Looking ahead, Healthpeak plans to recycle that money in its life sciences, medical office building and CCRC portfolios, among other uses, according to Executive Vice Presidentand CFO Peter Scott.

“The net proceeds from our senior housing disposition could be used for future strategic acquisition, debt repayments, or potentially some amount of seller financing,” Scott said during Tuesday’s earnings call.

Healthpeak currently has a $1.2 billion active development pipeline, which is currently 63% pre-leased. In addition to that, the company has an “enormous shadow pipeline” of development opportunities in its life science, medical office, and CCRC businesses “with significant value creation potential over the next 10 to 15 years,” Herzog said.

Looking toward the future, Healthpeak sees several advantages to cutting its SHOP and triple-net portfolios while holding onto its CCRCs.

For one, the company is working with Des Moines, Iowa-based Life Care Services to manage those communities, and the REIT’s leadership team touted LCS’ operational chops. The property type also offers a more stable income base with entry fees, and attracts a more affluent older adult with a typically longer length of stay. CCRCs also offer a higher barrier to entry, and Healthpeak hasn’t seen a CCRC open within 10 miles of its communities at any time in the past decade.

“There’s no way that you could accumulate a portfolio of CCRCs, given that they rarely change hands, being that they are in control of nonprofits,” Herzog said. “The CCRCs will only represent 8% of our company, but they price at an 8% to 10% cap rate, and that is a very, very strong return, given the lower risk profile for this asset class.”

Making trade-offs

Although Healthpeak is confident in its decision to dramatically scale down its senior housing business, some analysts who cover the company were uncertain how such a larger change would affect the company going forward.

Green Street Advisors Senior Analyst Lukas Hartwich, for instance, said it’s “reasonable to wonder out loud about the longer-term merits of this decision.”

“Senior housing continues to look attractively priced from a risk-adjusted return perspective, and the coming demographic wave should give the sector a brighter future and long runway, albeit a business exposed to new supply, operating risks/volatility, and pandemics,” Hartwich wrote in a Nov. 2 note to investors. “By exiting senior housing, it’s possible that Healthpeak is precluding itself from an attractive avenue for future internal and external growth.”

RBC Capital Markets Director Michael Carroll, meanwhile, wrote the transaction will “recognize ~90% of the upside immediately versus 100% of the upside over the next ~2 years.”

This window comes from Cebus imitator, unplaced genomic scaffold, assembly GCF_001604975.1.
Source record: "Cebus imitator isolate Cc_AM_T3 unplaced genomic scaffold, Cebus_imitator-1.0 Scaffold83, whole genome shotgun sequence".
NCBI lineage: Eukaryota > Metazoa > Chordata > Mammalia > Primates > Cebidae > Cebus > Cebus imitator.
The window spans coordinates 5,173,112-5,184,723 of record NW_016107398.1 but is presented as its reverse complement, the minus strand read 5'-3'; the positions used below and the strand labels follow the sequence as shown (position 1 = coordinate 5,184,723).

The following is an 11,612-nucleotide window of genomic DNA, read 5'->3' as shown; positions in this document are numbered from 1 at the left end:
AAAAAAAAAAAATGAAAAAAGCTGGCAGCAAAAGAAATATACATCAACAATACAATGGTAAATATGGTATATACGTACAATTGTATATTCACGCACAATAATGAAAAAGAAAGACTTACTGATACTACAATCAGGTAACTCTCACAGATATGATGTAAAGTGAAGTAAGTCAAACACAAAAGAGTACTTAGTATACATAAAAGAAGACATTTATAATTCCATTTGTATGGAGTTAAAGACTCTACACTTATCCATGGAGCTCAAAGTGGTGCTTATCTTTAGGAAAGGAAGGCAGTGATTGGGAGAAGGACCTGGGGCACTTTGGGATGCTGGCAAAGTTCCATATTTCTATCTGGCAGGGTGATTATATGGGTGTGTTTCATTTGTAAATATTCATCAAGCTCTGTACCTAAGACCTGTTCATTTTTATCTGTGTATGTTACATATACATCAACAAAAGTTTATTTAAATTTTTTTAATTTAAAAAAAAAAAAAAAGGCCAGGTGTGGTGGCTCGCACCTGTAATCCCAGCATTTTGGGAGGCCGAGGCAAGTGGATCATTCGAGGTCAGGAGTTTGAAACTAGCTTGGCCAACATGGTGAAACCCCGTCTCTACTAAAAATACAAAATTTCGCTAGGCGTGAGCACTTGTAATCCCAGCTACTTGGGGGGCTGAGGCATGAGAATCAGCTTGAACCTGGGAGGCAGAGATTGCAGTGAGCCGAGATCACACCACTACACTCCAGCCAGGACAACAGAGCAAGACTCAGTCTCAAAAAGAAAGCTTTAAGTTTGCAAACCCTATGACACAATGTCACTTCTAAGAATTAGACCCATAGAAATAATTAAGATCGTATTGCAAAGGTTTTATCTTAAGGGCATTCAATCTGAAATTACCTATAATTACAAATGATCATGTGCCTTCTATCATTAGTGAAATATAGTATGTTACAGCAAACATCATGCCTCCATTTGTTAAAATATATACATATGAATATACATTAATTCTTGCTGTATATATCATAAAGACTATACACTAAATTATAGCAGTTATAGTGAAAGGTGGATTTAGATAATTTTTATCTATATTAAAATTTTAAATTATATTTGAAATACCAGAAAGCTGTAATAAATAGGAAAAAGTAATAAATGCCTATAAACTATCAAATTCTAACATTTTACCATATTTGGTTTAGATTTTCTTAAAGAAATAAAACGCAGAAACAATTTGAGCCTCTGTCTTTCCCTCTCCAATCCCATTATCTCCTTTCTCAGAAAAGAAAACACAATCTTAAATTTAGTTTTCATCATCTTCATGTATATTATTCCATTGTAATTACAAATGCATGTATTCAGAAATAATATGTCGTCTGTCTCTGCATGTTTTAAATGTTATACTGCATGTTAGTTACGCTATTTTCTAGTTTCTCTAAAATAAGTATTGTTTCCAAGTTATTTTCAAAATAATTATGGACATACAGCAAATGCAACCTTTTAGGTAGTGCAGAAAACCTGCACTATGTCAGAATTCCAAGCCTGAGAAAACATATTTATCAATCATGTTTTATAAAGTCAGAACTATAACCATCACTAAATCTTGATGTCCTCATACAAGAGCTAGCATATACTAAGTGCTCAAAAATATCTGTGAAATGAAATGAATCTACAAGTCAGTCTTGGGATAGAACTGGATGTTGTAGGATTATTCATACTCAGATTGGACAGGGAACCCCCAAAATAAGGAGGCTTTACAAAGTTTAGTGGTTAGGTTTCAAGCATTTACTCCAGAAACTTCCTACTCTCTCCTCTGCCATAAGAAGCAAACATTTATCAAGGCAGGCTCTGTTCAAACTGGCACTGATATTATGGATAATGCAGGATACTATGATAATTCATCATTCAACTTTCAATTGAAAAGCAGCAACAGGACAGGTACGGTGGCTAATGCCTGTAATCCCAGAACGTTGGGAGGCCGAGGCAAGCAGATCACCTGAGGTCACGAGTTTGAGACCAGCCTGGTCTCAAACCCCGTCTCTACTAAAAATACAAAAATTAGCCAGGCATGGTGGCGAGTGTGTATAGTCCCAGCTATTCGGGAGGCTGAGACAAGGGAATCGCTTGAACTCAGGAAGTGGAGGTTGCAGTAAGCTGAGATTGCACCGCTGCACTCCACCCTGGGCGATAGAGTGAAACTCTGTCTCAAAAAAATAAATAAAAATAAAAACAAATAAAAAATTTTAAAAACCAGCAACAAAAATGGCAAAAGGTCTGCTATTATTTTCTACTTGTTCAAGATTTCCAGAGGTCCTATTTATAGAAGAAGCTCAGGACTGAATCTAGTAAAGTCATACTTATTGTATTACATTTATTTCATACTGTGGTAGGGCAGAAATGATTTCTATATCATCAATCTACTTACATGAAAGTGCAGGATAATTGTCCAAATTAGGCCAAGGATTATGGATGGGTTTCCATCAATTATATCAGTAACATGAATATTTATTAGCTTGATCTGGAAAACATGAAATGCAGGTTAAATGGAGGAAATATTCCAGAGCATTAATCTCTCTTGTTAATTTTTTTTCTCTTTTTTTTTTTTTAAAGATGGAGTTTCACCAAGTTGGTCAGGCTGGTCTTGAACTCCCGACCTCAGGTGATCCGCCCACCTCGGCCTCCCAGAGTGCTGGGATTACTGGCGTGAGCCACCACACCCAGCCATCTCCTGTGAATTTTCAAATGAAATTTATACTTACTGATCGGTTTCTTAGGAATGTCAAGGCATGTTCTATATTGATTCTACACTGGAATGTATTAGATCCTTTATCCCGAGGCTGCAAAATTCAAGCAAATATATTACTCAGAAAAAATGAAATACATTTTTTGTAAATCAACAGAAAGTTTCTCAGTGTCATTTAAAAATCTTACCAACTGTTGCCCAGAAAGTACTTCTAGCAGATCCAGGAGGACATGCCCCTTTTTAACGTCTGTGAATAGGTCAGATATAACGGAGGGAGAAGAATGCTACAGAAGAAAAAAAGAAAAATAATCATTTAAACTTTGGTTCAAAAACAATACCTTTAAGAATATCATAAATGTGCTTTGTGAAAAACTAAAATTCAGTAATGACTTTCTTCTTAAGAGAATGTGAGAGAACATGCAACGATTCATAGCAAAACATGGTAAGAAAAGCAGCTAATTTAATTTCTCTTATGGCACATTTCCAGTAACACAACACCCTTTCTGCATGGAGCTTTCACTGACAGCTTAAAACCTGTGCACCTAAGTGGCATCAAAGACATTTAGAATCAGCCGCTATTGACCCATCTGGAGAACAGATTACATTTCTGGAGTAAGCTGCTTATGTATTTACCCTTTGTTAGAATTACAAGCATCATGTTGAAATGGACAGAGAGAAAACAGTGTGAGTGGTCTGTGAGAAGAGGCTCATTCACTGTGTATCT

While the roughly $4 billion in asset sales would carry attractive pricing — selling at low-5% on third-quarter net operating income (NOI) and reinvesting at mid-4% — it could come “at the potential expense of a post-Covid senior housing recovery,” wrote BMO Capital Markets Analyst John Kim.

Still, the prices private buyers are willing to pay for portfolios of senior housing, lab assets, and medical office buildings suggest that public health care REIT prices are undervalued with respect to private values, according to Capital One Analyst Daniel Bernstein.

“We continue to question the recovery timing of seniors housing; we think it’s lower for longer,” Bernstein wrote in his Nov. 2 note to investors. “But there’s no denying that the private markets are willing to pay up for a future recovery. This will likely put a circuit breaker on the downside for public health care REIT prices.”

Healthpeak’s executives emphasized that they will only complete these senior housing sales if they are satisfied with the prices they command — otherwise they are happy to “play through” Covid-19 and sell the assets over time, according to Herzog. The company’s leadership team has significant experience in the senior housing industry, including Scott Brinker, who previously worked as chief investment officer at Welltower (NYSE: WELL). From Healthpeak’s perspective, the company’s decisions are largely about tradeoffs, and the REIT noted it can utilize cash from sales to pursue attractive acquisitions at good cap rates in other asset types or pay down debt.

“If there’s a hockey stick recovery in senior housing, and I hope there is, then we have a recovery quicker than we had expected,” Herzog said. “And that would all be good. It would not change our decision strategically on where we’re trying to bring this company.”

Moving to Denver

In moving to its new headquarters in Denver, Healthpeak is relocating between 20 and 25 people, with no job losses associated with the move. The company is also keeping its offices in Nashville, Tennessee, and Irvine, California, and will continue to base employees there.

“[The move to Denver] puts us in a centralized position, which I think it’s going to be much more efficient for the senior executives,” Herzog said. “We always had difficulty with the travel back and forth between Nashville and Irvine because it was a connector flight [that] made it very difficult for a large portion of our team that is now in charge of a bigger and bigger part of our business.”

There may also be some cost savings associated with the move, as Denver is a cheaper place for the REIT to do business, according to Herzog. And the city in Colorado is better from a talent acquisition perspective, he said.

“This was more about getting our executive office in the right location, and Denver is a better place to recruit and retain talent over time,” Herzog said.